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Rudy Martinez cradled the 7-foot-long western rat snake in his arms and marveled at the thick snake’s longevity.
The snake has been a live ambassador at the Springfield Conservation Nature Center for more than 20 years — far longer than a wild rat snake lives. Though impressively big, it’s harmless — unless you’re a rodent.
“Our mission is to introduce people to the outdoors and make those connections to nature,” said Martinez, the nature center’s manager. “One way is through our exhibits. If you’ve never seen a wild snake, you have a chance to see some here.”
A replica of a big western rat snake climbing up a tree trunk, which they do in the wild to reach bird nests, greets visitors on their way to view the many live animal and educational displays.
“It does startle people occasionally,” Martinez said, eyeing the fake but realistic-looking snake. “Our snake program, where visitors can see and even touch some nonvenomous live snakes, is very popular. People leave the program knowing a lot more about them.”
It’s not just the live exhibits inside the nature center building that attract some 250,000 visitors a year.
A three-mile network of hiking trails gets people out into fresh air, where it’s not uncommon to see white-tailed deer, wild turkeys, big pileated woodpeckers and even the occasional bald eagle. A raised wooden boardwalk takes visitors along the edge of Lake Springfield.
The asphalt-paved trail near the boardwalk was recently changed to a gravel surface to make it safer for visitors to navigate.
“It was a huge safety improvement due to its slope,” Martinez said. “Any time it would get wet or had snow or ice it would get slippery. And in the fall, wind would blow leaves onto the trail and those are very slick on a sloped surface.”
Built in 1988 for $2.2 million by the Missouri Department of Conservation, the 78.8-acre nature center on Springfield’s southeast side provided an easily accessible way to let urban residents explore and learn about the Ozarks’ rich diversity of wildlife and landscapes. Many programs take place at the 150-seat auditorium.
But it’s the chance to see wild critters that draw many to the nature center grounds.
“We know, because we hear them, that coyotes go through the area,” Martinez said. “They travel the natural corridor along the Galloway Creek and James River. We occasionally see foxes. Last year, we had a sighting of two gray foxes, which is a little bit uncommon. And along the lake, there are beavers. And once in a while, we’ll get reports of otters, too, which are a joy to watch.”
Martinez said the nature center offers educational programs tailored to age groups from toddlers to adults. There are owl-prowl walks on the trails at night during certain times of the year, and a variety of outdoor-themed programs for area teens.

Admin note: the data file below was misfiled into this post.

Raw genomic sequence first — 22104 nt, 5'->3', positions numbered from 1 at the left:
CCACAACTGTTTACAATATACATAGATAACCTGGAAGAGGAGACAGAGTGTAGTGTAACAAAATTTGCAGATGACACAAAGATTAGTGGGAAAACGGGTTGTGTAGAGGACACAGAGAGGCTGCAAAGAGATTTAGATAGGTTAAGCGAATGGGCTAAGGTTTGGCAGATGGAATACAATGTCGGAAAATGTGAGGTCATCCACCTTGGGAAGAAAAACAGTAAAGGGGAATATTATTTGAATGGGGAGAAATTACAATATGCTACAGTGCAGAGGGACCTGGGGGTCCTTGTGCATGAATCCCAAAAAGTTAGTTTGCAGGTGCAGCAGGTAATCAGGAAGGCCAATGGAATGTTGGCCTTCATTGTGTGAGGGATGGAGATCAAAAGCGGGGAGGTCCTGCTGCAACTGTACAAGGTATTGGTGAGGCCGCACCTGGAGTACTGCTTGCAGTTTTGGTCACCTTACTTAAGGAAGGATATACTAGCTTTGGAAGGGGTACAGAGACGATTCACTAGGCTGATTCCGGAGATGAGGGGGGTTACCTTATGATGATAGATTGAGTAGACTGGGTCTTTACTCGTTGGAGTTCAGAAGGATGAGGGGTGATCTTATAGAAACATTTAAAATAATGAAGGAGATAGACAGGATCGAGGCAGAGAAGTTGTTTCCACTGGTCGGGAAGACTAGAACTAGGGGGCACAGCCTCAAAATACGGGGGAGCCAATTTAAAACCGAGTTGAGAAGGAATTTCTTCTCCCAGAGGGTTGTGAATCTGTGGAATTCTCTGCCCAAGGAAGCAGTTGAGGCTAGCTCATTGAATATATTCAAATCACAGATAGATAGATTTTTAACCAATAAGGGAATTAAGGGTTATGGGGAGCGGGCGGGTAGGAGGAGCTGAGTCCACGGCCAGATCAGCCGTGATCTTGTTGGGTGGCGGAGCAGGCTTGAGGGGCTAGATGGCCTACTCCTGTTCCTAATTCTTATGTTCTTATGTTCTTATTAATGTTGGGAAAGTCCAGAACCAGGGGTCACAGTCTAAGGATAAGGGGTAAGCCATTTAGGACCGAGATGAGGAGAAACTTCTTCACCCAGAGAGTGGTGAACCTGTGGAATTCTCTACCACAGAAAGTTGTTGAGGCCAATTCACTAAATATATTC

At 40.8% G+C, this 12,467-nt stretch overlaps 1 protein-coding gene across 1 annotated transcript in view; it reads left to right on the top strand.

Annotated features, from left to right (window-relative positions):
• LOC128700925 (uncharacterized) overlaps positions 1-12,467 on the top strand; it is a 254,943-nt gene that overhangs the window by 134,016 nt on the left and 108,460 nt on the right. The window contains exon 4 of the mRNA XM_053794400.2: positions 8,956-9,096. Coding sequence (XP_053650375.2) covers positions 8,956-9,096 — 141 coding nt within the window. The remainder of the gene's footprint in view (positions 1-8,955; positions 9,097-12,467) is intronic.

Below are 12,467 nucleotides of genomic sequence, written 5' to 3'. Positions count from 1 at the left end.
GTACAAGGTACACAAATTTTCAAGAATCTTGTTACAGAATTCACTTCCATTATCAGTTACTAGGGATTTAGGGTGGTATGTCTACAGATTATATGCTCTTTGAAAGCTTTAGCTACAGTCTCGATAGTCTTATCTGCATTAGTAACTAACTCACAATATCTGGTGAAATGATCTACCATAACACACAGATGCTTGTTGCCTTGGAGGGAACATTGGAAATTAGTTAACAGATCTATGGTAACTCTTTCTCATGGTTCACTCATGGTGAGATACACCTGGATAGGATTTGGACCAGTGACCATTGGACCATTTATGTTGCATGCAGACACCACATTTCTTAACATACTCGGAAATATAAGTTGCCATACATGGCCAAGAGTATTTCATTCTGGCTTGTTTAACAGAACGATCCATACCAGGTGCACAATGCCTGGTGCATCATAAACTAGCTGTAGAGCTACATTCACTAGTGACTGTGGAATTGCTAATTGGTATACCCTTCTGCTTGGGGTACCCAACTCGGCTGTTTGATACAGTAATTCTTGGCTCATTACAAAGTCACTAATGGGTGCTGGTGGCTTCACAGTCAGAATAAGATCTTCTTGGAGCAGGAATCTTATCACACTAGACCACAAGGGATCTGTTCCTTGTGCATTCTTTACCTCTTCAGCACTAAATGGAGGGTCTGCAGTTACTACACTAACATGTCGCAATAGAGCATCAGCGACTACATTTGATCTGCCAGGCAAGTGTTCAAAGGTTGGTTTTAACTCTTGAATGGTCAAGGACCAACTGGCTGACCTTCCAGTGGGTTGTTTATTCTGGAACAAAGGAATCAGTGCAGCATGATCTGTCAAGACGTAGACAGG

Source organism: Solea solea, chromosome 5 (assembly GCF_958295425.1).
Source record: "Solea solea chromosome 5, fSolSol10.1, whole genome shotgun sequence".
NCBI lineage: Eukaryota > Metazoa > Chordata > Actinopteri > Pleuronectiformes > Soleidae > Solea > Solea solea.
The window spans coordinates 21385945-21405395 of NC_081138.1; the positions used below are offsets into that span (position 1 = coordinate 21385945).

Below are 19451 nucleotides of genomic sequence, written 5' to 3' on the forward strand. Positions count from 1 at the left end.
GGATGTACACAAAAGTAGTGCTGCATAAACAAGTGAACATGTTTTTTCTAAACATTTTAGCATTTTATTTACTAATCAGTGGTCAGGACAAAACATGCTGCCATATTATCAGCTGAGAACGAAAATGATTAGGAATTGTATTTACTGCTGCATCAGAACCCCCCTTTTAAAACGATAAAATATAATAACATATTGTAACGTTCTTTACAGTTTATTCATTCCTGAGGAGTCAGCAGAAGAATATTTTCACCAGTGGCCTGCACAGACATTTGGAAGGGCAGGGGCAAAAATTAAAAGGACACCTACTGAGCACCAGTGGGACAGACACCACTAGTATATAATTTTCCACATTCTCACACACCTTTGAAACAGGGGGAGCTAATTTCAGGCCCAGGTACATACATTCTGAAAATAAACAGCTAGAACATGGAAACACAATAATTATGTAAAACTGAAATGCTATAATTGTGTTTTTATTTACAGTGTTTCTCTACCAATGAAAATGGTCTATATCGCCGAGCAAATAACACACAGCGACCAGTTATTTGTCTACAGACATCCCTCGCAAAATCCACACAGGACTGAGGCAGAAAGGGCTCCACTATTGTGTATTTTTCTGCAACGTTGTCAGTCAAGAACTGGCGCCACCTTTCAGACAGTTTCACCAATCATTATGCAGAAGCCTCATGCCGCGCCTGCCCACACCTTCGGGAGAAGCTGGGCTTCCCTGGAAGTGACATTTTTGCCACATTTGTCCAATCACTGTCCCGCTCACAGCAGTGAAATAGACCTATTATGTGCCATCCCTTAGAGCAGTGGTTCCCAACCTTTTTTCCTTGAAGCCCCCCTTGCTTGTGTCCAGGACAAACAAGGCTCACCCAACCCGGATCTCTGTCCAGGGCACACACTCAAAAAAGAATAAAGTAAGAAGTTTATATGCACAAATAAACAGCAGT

“They do a lot of outdoor skill activities like canoeing, kayaking and even snorkeling in some of our streams,” Martinez said. “People don’t think about snorkeling in the Ozarks, but because of our clear water, there are great opportunities to see underwater wildlife.”
One of the most popular rooms inside the building is a glassed-in bird-watching area, where feeding stations just beyond the windows bring in a huge variety of Missouri wildlife. Deer have been seen sneaking in for a quick bird-seed snack, and wild turkeys sometimes strut in to gobble seed knocked to the ground by squirrels or other birds.
On a recent chilly winter day, visitor Betty Johnson, equipped with a pair of binoculars, said she had been a nature center volunteer for 32 years and loved watching the birds and other creatures arrive at the feeding stations.
“The best one I’ve seen today is a brown creeper,” Johnson said, looking up the tiny bird in her bird identification book. “They hop up and down tree trunks looking for insects. They’re not unusual, but we don’t see them very easily.”
Johnson described the nature center as “sort of an oasis” of the outdoor world right inside the city limits. She is surprised that many in Springfield might not even know it’s here.
“I think it’s a wonderful place, she said. “When I talk to those who say they’ve never been here or don’t know about it, I just have to say, ‘where have you been?'”
The first MDC nature center to open was Kansas City’s Burr Oak Woods in 1982. Springfield was the second in 1988. Powder Valley Nature Center in St. Louis opened in 1991, while Runge Nature Center in Jefferson City opened in 1993. The Cape Girardeau Nature Center in Cape Girardeau is the newest MDC nature center, opening in 2005.
Hours: The nature center building is closed on Mondays. During winter, the building is open from 8 a.m. to 5 p.m., Tuesday through Saturday (Nov. 1-Feb. 29). From March 1-Oct. 31, the building is open Tuesday through Saturday from 8 a.m. to 5 p.m. and from noon to 5 p.m. on Sunday.
The hiking trails are open daily from 8 a.m. to 6 p.m. from Nov. 1-Feb. 29, and from 8 a.m. to 8 p.m. from March 1-Oct. 31.
Cost: The building and trails are free.